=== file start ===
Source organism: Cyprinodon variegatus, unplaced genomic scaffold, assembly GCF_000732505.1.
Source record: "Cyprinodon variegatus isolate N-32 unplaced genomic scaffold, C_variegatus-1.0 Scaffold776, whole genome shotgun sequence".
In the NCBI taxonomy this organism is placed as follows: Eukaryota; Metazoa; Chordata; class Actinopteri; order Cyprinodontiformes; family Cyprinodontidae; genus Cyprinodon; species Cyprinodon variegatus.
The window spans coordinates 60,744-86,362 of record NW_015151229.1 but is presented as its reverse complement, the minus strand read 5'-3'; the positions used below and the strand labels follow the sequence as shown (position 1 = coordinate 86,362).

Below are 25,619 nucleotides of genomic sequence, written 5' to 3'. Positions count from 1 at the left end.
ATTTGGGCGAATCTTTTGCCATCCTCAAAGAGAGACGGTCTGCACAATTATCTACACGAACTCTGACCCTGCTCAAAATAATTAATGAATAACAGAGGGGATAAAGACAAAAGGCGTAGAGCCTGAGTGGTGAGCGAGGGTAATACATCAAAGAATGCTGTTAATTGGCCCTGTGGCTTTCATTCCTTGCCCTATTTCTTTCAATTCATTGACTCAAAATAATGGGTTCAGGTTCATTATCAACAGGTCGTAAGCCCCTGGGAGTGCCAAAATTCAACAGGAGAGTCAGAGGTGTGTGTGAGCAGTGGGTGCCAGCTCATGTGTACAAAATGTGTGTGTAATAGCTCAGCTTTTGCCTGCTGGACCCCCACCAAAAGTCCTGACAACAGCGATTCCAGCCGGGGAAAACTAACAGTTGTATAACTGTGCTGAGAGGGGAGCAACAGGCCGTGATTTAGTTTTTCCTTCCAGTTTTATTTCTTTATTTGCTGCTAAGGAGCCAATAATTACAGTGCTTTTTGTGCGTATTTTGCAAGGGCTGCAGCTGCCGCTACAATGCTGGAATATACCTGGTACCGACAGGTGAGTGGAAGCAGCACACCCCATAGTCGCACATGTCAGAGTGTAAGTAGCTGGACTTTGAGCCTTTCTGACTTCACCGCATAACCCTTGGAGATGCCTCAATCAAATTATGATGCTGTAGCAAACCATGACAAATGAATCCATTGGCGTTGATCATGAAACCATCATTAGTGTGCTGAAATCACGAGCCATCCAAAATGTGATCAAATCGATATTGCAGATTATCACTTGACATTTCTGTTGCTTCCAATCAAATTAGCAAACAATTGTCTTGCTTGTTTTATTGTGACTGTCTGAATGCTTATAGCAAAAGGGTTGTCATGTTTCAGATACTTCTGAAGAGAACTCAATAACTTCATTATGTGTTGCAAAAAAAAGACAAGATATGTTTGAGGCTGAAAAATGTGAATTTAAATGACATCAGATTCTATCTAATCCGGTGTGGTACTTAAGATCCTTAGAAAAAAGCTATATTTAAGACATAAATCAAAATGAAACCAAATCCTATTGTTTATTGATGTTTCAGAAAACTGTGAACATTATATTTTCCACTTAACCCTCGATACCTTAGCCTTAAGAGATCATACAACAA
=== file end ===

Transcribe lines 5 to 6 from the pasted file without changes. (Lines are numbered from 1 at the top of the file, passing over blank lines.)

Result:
Below are 25,619 nucleotides of genomic sequence, written 5' to 3'. Positions count from 1 at the left end.
ATTTGGGCGAATCTTTTGCCATCCTCAAAGAGAGACGGTCTGCACAATTATCTACACGAACTCTGACCCTGCTCAAAATAATTAATGAATAACAGAGGGGATAAAGACAAAAGGCGTAGAGCCTGAGTGGTGAGCGAGGGTAATACATCAAAGAATGCTGTTAATTGGCCCTGTGGCTTTCATTCCTTGCCCTATTTCTTTCAATTCATTGACTCAAAATAATGGGTTCAGGTTCATTATCAACAGGTCGTAAGCCCCTGGGAGTGCCAAAATTCAACAGGAGAGTCAGAGGTGTGTGTGAGCAGTGGGTGCCAGCTCATGTGTACAAAATGTGTGTGTAATAGCTCAGCTTTTGCCTGCTGGACCCCCACCAAAAGTCCTGACAACAGCGATTCCAGCCGGGGAAAACTAACAGTTGTATAACTGTGCTGAGAGGGGAGCAACAGGCCGTGATTTAGTTTTTCCTTCCAGTTTTATTTCTTTATTTGCTGCTAAGGAGCCAATAATTACAGTGCTTTTTGTGCGTATTTTGCAAGGGCTGCAGCTGCCGCTACAATGCTGGAATATACCTGGTACCGACAGGTGAGTGGAAGCAGCACACCCCATAGTCGCACATGTCAGAGTGTAAGTAGCTGGACTTTGAGCCTTTCTGACTTCACCGCATAACCCTTGGAGATGCCTCAATCAAATTATGATGCTGTAGCAAACCATGACAAATGAATCCATTGGCGTTGATCATGAAACCATCATTAGTGTGCTGAAATCACGAGCCATCCAAAATGTGATCAAATCGATATTGCAGATTATCACTTGACATTTCTGTTGCTTCCAATCAAATTAGCAAACAATTGTCTTGCTTGTTTTATTGTGACTGTCTGAATGCTTATAGCAAAAGGGTTGTCATGTTTCAGATACTTCTGAAGAGAACTCAATAACTTCATTATGTGTTGCAAAAAAAAGACAAGATATGTTTGAGGCTGAAAAATGTGAATTTAAATGACATCAGATTCTATCTAATCCGGTGTGGTACTTAAGATCCTTAGAAAAAAGCTATATTTAAGACATAAATCAAAATGAAACCAAATCCTATTGTTTATTGATGTTTCAGAAAACTGTGAACATTATATTTTCCACTTAACCCTCGATACCTTAGCCTTAAGAGATCATACAACAA